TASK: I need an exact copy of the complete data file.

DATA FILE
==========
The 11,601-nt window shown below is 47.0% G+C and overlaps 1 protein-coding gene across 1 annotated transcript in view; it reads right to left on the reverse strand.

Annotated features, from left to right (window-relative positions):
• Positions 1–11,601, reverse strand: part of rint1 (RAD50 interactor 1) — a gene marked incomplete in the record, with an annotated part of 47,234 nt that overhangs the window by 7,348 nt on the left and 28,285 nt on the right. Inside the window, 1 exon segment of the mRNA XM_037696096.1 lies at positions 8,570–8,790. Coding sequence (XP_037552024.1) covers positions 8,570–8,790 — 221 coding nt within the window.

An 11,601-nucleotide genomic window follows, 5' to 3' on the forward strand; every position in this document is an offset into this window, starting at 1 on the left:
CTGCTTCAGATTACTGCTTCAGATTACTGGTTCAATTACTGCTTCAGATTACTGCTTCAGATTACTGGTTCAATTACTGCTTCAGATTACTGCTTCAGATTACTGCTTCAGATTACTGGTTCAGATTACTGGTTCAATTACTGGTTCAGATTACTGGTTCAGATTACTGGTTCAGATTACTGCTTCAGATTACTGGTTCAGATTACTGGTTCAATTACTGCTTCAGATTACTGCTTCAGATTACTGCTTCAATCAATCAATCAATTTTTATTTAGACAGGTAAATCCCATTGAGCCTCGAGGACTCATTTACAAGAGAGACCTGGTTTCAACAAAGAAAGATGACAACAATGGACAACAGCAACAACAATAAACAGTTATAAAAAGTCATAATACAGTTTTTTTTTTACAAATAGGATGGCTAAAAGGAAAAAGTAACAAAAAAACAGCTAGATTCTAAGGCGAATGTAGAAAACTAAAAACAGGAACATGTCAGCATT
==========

The 11,601-nt window shown below is 47.0% G+C and overlaps 1 protein-coding gene across 1 annotated transcript in view; it reads right to left on the reverse strand.

Annotated features, from left to right (window-relative positions):
• Positions 1–11,601, reverse strand: part of rint1 (RAD50 interactor 1) — a gene marked incomplete in the record, with an annotated part of 47,234 nt that overhangs the window by 7,348 nt on the left and 28,285 nt on the right. Inside the window, 1 exon segment of the mRNA XM_037696096.1 lies at positions 8,570–8,790. Coding sequence (XP_037552024.1) covers positions 8,570–8,790 — 221 coding nt within the window.

An 11,601-nucleotide genomic window follows, 5' to 3' on the forward strand; every position in this document is an offset into this window, starting at 1 on the left:
CTGCTTCAGATTACTGCTTCAGATTACTGGTTCAATTACTGCTTCAGATTACTGCTTCAGATTACTGGTTCAATTACTGCTTCAGATTACTGCTTCAGATTACTGCTTCAGATTACTGGTTCAGATTACTGGTTCAATTACTGGTTCAGATTACTGGTTCAGATTACTGGTTCAGATTACTGCTTCAGATTACTGGTTCAGATTACTGGTTCAATTACTGCTTCAGATTACTGCTTCAGATTACTGCTTCAATCAATCAATCAATTTTTATTTAGACAGGTAAATCCCATTGAGCCTCGAGGACTCATTTACAAGAGAGACCTGGTTTCAACAAAGAAAGATGACAACAATGGACAACAGCAACAACAATAAACAGTTATAAAAAGTCATAATACAGTTTTTTTTTTACAAATAGGATGGCTAAAAGGAAAAAGTAACAAAAAAACAGCTAGATTCTAAGGCGAATGTAGAAAACTAAAAACAGGAACATGTCAGCATT